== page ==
As the gluten-free diet is the medical treatment for coeliac disease it is imperative that gluten is not removed from the diet until a confirmed diagnosis has been made, otherwise the clinical markers used to identify the disease may disappear and the test results may be inaccurate.
If people are symptomatic and the time to endoscopy is prolonged they may be tempted to cut gluten out of their diet to relieve their symptoms. Accurate dietary information is necessary both before, during and after diagnosis of coeliac disease.
With reference to dietary management, NICE highlights the importance of referral to a healthcare professional with specialist knowledge of coeliac disease to discuss how to follow a gluten-free diet. The rationale underpinning this recommendation is that it is important for patients with coeliac disease to manage their gluten-free diets, the treatment for coeliac disease, in order to avoid continuing ill health.
High cost of gluten free products
The NICE quality standard also highlights the inequality arising from the higher cost of gluten-free products and the limited availability in small retail outlets. To address this healthcare professionals should help people who may need support find suitable gluten-free foods on prescription.
The new NICE standard references the importance of offering annual review to patients with coeliac disease and highlights the need for local approaches to encourage as many people as possible to attend with particular reference to socioeconomically deprived areas where people are less likely to attend.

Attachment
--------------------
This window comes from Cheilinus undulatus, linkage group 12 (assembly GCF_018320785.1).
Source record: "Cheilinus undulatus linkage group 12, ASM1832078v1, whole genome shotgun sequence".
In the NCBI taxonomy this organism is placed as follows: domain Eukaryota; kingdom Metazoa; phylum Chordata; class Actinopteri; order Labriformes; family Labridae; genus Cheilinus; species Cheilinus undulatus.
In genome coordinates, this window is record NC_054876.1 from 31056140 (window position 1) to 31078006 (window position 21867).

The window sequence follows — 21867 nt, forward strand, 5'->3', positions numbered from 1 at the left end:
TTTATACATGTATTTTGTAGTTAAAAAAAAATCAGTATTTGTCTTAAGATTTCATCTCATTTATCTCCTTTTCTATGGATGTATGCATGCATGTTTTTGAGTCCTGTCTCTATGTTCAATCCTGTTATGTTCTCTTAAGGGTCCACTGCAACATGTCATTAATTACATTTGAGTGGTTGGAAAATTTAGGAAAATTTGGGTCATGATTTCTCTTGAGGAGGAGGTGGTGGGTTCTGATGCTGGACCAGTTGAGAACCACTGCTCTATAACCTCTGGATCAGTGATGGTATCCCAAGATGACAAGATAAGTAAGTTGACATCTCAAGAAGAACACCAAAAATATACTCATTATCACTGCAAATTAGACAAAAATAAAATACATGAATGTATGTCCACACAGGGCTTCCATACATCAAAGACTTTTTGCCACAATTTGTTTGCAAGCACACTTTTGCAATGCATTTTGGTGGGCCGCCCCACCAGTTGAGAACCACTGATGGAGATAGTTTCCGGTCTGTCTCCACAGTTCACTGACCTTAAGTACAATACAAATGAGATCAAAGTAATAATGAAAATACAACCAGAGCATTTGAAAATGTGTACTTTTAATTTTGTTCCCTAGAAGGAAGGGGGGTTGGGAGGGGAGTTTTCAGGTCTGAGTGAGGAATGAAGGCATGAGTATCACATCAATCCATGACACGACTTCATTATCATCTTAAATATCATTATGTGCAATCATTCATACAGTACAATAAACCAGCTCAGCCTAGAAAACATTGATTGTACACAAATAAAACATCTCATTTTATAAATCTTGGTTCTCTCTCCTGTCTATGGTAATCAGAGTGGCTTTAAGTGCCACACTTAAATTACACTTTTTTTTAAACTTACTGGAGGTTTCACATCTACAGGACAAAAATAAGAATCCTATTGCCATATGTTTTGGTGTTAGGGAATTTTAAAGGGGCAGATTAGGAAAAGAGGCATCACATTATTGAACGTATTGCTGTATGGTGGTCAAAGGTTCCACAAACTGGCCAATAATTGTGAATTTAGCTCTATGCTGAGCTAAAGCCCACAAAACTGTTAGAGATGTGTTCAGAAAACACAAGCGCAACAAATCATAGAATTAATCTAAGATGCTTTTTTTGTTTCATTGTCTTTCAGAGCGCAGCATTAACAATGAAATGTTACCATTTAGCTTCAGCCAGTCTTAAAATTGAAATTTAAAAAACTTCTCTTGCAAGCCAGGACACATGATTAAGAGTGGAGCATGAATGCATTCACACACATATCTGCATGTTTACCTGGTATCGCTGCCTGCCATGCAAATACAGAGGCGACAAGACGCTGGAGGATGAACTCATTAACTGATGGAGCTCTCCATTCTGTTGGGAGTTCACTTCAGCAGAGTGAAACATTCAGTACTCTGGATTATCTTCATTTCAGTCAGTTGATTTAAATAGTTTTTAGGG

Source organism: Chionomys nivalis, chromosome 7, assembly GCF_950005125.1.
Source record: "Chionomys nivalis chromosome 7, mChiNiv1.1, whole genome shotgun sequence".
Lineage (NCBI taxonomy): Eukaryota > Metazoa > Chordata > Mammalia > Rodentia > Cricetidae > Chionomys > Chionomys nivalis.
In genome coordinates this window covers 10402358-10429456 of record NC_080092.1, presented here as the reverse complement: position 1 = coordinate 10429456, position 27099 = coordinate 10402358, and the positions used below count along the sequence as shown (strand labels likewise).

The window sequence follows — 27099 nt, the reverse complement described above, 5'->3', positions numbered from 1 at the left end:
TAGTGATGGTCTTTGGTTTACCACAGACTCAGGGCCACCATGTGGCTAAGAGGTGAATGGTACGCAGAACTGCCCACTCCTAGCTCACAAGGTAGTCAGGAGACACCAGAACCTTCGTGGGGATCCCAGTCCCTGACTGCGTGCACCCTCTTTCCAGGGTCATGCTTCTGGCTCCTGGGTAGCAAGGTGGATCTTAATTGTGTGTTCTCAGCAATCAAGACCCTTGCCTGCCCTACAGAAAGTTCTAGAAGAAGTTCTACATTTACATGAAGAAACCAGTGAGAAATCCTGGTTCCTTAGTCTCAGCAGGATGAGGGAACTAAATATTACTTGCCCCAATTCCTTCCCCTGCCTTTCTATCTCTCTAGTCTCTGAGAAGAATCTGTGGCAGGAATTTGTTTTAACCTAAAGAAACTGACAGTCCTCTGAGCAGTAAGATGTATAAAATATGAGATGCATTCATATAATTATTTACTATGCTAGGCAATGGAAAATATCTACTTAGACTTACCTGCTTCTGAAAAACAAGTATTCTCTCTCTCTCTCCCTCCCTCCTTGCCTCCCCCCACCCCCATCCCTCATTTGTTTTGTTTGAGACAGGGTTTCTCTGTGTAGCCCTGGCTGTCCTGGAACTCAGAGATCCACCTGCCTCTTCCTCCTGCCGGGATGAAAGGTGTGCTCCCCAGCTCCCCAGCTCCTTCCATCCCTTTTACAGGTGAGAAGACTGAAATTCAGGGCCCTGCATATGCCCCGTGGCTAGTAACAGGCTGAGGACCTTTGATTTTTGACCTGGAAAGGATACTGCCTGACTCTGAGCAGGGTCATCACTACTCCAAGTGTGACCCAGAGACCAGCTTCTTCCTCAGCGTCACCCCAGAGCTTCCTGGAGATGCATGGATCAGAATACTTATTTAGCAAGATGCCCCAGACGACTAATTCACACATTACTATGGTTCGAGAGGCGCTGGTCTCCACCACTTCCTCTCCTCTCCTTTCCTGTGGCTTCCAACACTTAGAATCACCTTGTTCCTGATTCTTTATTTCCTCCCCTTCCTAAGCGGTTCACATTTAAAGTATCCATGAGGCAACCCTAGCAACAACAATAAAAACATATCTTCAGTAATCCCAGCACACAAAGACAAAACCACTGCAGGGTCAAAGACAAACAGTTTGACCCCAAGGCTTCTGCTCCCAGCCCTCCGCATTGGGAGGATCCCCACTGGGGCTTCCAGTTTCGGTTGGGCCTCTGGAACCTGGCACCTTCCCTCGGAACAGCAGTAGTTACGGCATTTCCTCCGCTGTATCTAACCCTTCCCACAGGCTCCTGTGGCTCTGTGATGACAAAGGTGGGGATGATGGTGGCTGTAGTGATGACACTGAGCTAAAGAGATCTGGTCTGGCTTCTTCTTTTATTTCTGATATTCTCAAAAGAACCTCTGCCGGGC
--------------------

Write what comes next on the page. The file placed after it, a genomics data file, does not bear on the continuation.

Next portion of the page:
This is an important development as coeliac disease is a treatable disease which requires significant knowledge transfer, lifestyle change and ongoing support to maintain the gluten-free diet treatment and to review patients to screen for preventable long-term complications of the disease.
Check out Coeliac UK’s first ever television advert which hopes to find the half a million people in the UK who are living with coeliac disease without knowing it. Source: Coeliac UK
About the author
Norma McGough began her career as a registered dietitian in the Health Service. In the last 20 years she has worked in the voluntary sector, managing teams at both Diabetes UK and Coeliac UK. Norma currently heads the Policy, Research & Campaigns team and as a member of the senior management team, her role is pivotal in the strategic development of the Charity’s knowledge base.
- 1] National Institute of Health & Clinical Excellence (NICE) 2016 quality standard on coeliac disease (QS 134) https://www.nice.org.uk/guidance/QS134
- 2] National Institute of Health & Clinical Excellence (NICE) 2015 recognition, assessment and management of coeliac disease (NG20) https://www.nice.org.uk/guidance/ng20
- 3] http://www.legislation.gov.uk/ukpga/2012/7/pdfs/ukpga_20120007_en.pdf
- 4] West et al 2014 Incidence and prevalence of coeliac disease and dermatitis herpetiformis in the UK over two decades: population based study. Am Journ Gastroenterol 109(5): 757–768
- 5] National Institute of Health & Clinical Excellence (NICE) 2009recognition and assessment of coeliac disease https://www.nice.org.uk/guidance/CG86